Researchers at Google and MIT have figured out a way to automatically remove reflections and obstructions from photographs, and their latest demo of the technology is amazing.
Check out the 6.5-minute video above for an explanation of the algorithm and some examples of what it can do.
Basically, instead of shooting a single static photo, the photographer captures a short sequence of images while slightly moving the camera around between frames.
The algorithm can take a photo obstructed by a chain link fence and then magically remove that fence for a clear image:
Differences between the reflections/obstructions and the scene can be detected and extracted by comparing all the different shots, resulting in one clear photo of the obstruction-free background scene, and one clear photo of the extracted obstruction (e.g. a reflection or fence).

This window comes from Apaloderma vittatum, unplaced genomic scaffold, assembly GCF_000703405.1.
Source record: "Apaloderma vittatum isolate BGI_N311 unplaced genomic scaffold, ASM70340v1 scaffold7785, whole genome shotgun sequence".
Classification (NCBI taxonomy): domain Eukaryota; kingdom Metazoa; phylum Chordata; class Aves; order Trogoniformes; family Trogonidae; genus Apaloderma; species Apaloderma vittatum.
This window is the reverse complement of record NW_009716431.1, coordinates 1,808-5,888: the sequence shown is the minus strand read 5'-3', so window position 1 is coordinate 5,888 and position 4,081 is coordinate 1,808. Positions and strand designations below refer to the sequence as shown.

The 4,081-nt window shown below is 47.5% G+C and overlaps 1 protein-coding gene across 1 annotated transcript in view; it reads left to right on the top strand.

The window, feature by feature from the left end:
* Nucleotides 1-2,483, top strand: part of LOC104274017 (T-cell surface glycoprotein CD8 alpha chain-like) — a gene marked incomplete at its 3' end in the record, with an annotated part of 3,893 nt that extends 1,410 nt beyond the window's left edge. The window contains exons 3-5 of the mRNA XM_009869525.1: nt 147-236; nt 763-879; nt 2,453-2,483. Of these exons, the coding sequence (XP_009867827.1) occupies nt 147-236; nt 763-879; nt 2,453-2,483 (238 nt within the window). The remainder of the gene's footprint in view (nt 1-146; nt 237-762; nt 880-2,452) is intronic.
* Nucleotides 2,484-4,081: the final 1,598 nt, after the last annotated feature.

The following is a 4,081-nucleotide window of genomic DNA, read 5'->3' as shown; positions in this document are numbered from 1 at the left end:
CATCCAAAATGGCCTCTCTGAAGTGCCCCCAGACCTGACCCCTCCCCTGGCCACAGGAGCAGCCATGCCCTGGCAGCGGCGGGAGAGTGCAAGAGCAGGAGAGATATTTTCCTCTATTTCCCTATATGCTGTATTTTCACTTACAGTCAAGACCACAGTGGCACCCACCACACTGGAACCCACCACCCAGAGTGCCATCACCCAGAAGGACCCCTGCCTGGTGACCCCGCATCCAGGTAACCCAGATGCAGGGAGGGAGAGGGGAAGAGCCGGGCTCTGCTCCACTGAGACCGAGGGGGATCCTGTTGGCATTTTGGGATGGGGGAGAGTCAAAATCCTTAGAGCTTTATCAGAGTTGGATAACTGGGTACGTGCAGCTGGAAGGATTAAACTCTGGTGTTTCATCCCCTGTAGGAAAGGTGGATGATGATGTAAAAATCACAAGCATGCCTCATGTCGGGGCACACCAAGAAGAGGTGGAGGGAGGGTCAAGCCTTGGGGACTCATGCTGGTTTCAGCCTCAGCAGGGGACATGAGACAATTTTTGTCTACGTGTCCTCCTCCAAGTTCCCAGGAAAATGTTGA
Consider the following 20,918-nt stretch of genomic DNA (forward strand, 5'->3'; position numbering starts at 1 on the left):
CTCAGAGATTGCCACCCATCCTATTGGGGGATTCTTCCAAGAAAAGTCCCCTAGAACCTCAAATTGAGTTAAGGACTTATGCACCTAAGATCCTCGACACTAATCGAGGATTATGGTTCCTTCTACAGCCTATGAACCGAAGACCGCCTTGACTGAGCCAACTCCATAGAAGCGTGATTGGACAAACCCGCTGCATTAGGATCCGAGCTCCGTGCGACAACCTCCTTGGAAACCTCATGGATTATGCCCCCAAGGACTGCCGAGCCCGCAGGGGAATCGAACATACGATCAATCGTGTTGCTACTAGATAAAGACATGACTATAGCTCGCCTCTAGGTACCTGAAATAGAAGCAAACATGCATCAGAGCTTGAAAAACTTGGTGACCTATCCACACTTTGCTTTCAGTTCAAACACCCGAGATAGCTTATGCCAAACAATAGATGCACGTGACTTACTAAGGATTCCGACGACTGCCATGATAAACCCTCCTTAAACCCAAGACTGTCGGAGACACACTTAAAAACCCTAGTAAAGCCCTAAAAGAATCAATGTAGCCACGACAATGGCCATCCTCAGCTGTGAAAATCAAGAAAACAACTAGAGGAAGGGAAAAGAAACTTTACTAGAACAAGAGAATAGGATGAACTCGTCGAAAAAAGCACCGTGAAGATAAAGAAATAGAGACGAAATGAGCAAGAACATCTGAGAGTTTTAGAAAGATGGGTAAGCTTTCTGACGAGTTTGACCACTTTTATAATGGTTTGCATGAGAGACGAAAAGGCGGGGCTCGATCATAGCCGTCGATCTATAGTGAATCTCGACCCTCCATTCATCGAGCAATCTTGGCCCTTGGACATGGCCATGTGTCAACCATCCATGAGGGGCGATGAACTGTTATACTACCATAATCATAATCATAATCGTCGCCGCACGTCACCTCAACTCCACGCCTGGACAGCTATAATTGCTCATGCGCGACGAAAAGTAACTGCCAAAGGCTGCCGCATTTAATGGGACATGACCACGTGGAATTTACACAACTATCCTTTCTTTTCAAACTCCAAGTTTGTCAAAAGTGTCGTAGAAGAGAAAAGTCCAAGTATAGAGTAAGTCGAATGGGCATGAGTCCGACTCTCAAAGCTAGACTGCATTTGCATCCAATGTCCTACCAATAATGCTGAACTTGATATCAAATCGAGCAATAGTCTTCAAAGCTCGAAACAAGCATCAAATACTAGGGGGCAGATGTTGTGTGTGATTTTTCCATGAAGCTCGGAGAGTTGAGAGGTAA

Now that’s where things get even crazier: the algorithm is able to provide clear photos of what reflections show — it’s like something out of science fiction or CSI. Here’s an example in which a photo taken through a building window produces a clear view of the inside of the room:
The algorithm works on everything from reflections to chain-link fences to raindrop-covered windows.
No word yet on when this technology might make it into a consumer smartphone or camera, but we’re guessing camera companies (and law enforcement agencies) may be very interested in looking more closely at this research.
Image credits: Video and photographs by Tianfan Xue/Michael Rubinstein/Ce Liu/William Freeman/MIT/Google